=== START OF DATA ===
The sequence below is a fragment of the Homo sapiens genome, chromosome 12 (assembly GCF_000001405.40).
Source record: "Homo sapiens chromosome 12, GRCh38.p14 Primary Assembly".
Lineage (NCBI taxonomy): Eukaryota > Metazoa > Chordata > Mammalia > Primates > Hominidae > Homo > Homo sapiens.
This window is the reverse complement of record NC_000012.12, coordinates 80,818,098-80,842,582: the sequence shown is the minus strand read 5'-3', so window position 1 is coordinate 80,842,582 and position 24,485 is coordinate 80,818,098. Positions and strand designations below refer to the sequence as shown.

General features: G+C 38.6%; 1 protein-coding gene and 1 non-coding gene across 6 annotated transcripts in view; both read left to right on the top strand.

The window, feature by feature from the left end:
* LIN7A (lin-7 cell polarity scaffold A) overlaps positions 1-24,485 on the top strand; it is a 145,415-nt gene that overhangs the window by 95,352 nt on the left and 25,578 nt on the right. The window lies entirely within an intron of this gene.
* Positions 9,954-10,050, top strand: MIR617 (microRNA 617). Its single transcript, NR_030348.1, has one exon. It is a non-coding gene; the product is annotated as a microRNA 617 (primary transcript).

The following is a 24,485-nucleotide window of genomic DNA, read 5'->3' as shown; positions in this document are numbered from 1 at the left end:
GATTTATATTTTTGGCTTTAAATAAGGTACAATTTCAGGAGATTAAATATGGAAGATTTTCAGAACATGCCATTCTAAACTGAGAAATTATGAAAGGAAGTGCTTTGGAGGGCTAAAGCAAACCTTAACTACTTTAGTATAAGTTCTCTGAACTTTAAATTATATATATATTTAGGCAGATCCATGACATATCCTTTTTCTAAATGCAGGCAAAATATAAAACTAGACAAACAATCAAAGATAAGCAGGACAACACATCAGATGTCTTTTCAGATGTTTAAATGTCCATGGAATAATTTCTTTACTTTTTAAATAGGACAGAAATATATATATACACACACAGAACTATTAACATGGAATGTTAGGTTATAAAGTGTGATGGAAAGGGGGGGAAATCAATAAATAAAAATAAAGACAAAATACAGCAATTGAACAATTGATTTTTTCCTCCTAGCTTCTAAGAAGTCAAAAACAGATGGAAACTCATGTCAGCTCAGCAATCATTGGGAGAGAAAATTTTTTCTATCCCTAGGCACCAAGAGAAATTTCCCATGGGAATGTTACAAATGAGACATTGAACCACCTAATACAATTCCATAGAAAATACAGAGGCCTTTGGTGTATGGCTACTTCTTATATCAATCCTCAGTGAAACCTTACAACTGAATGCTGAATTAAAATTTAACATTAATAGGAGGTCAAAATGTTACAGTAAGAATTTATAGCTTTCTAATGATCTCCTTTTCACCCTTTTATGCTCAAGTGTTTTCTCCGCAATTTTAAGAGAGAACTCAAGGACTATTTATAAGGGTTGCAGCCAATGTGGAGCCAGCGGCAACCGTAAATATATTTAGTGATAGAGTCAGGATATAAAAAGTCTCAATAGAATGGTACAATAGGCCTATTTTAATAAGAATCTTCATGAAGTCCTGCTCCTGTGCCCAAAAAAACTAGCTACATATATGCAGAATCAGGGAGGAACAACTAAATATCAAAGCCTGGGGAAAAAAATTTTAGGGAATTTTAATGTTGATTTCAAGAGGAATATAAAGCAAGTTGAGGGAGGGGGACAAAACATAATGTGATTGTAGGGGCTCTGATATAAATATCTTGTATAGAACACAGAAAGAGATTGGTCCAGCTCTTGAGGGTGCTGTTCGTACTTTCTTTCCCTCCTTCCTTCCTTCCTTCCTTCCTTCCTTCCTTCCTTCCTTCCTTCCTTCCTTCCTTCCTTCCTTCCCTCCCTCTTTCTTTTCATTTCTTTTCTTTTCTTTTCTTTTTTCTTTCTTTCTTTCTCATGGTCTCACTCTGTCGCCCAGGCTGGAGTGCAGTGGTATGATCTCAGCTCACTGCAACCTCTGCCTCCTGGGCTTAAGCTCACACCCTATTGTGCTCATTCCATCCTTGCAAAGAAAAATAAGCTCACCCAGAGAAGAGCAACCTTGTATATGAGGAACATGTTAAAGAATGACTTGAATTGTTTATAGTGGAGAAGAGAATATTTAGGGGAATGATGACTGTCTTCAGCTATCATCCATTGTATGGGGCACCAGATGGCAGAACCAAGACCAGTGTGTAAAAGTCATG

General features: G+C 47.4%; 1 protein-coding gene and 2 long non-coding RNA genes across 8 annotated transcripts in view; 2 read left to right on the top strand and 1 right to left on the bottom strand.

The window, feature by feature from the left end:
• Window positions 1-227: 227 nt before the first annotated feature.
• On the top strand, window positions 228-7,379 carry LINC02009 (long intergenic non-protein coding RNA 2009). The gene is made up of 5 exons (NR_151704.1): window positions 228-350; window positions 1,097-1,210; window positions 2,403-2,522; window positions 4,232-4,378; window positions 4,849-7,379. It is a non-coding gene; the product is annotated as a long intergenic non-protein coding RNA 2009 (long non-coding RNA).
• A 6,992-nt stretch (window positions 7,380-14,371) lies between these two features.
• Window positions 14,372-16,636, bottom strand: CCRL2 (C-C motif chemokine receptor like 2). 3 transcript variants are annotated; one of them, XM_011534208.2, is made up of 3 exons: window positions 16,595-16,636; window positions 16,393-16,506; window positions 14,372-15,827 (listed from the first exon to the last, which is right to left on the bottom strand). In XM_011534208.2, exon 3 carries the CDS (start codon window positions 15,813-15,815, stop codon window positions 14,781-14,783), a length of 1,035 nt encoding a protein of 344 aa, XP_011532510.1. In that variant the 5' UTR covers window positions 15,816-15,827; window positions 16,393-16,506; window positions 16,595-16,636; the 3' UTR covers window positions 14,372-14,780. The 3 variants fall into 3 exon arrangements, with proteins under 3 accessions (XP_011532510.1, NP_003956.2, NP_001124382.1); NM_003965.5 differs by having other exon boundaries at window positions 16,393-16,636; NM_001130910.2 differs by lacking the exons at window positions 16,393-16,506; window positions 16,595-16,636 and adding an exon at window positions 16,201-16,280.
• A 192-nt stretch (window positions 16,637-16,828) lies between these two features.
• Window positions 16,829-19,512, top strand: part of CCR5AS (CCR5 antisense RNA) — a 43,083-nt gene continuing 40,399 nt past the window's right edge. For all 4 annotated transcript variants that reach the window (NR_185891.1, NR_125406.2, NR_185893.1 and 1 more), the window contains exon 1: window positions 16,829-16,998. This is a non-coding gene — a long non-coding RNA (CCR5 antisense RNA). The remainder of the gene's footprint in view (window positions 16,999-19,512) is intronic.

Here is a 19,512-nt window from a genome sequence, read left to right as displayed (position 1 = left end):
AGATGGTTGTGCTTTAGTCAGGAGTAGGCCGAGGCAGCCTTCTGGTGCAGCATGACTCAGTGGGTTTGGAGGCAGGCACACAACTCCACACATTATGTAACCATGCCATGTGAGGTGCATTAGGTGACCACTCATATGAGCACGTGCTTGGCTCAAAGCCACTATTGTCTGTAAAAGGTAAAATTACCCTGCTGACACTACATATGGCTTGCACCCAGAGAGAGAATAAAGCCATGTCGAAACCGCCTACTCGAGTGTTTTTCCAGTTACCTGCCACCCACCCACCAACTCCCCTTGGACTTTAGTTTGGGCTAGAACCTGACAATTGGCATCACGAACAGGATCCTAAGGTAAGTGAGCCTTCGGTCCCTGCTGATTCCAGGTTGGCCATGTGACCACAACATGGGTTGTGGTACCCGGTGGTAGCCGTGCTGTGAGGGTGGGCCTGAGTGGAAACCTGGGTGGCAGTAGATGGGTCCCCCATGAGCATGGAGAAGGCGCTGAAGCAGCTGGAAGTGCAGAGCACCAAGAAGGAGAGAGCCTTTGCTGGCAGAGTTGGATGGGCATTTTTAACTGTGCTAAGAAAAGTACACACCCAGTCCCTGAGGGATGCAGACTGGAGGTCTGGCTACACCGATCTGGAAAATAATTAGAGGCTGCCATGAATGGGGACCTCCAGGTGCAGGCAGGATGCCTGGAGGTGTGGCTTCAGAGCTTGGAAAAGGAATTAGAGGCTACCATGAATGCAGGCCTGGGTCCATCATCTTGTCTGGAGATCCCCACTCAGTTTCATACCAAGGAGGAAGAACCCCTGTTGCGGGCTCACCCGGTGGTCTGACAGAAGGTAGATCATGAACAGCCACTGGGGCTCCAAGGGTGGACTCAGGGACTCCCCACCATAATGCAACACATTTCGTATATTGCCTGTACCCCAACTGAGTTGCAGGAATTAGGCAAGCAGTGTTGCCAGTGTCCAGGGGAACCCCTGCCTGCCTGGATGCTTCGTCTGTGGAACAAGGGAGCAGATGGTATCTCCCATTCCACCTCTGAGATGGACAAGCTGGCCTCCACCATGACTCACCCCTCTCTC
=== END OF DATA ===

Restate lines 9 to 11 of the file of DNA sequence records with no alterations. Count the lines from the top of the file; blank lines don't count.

The following is a 24,485-nucleotide window of genomic DNA, read 5'->3' as shown; positions in this document are numbered from 1 at the left end:
GATTTATATTTTTGGCTTTAAATAAGGTACAATTTCAGGAGATTAAATATGGAAGATTTTCAGAACATGCCATTCTAAACTGAGAAATTATGAAAGGAAGTGCTTTGGAGGGCTAAAGCAAACCTTAACTACTTTAGTATAAGTTCTCTGAACTTTAAATTATATATATATTTAGGCAGATCCATGACATATCCTTTTTCTAAATGCAGGCAAAATATAAAACTAGACAAACAATCAAAGATAAGCAGGACAACACATCAGATGTCTTTTCAGATGTTTAAATGTCCATGGAATAATTTCTTTACTTTTTAAATAGGACAGAAATATATATATACACACACAGAACTATTAACATGGAATGTTAGGTTATAAAGTGTGATGGAAAGGGGGGGAAATCAATAAATAAAAATAAAGACAAAATACAGCAATTGAACAATTGATTTTTTCCTCCTAGCTTCTAAGAAGTCAAAAACAGATGGAAACTCATGTCAGCTCAGCAATCATTGGGAGAGAAAATTTTTTCTATCCCTAGGCACCAAGAGAAATTTCCCATGGGAATGTTACAAATGAGACATTGAACCACCTAATACAATTCCATAGAAAATACAGAGGCCTTTGGTGTATGGCTACTTCTTATATCAATCCTCAGTGAAACCTTACAACTGAATGCTGAATTAAAATTTAACATTAATAGGAGGTCAAAATGTTACAGTAAGAATTTATAGCTTTCTAATGATCTCCTTTTCACCCTTTTATGCTCAAGTGTTTTCTCCGCAATTTTAAGAGAGAACTCAAGGACTATTTATAAGGGTTGCAGCCAATGTGGAGCCAGCGGCAACCGTAAATATATTTAGTGATAGAGTCAGGATATAAAAAGTCTCAATAGAATGGTACAATAGGCCTATTTTAATAAGAATCTTCATGAAGTCCTGCTCCTGTGCCCAAAAAAACTAGCTACATATATGCAGAATCAGGGAGGAACAACTAAATATCAAAGCCTGGGGAAAAAAATTTTAGGGAATTTTAATGTTGATTTCAAGAGGAATATAAAGCAAGTTGAGGGAGGGGGACAAAACATAATGTGATTGTAGGGGCTCTGATATAAATATCTTGTATAGAACACAGAAAGAGATTGGTCCAGCTCTTGAGGGTGCTGTTCGTACTTTCTTTCCCTCCTTCCTTCCTTCCTTCCTTCCTTCCTTCCTTCCTTCCTTCCTTCCTTCCTTCCTTCCTTCCTTCCCTCCCTCTTTCTTTTCATTTCTTTTCTTTTCTTTTCTTTTTTCTTTCTTTCTTTCTCATGGTCTCACTCTGTCGCCCAGGCTGGAGTGCAGTGGTATGATCTCAGCTCACTGCAACCTCTGCCTCCTGGGCTTAAGCTCACACCCTATTGTGCTCATTCCATCCTTGCAAAGAAAAATAAGCTCACCCAGAGAAGAGCAACCTTGTATATGAGGAACATGTTAAAGAATGACTTGAATTGTTTATAGTGGAGAAGAGAATATTTAGGGGAATGATGACTGTCTTCAGCTATCATCCATTGTATGGGGCACCAGATGGCAGAACCAAGACCAGTGTGTAAAAGTCATG

General features: G+C 47.4%; 1 protein-coding gene and 2 long non-coding RNA genes across 8 annotated transcripts in view; 2 read left to right on the top strand and 1 right to left on the bottom strand.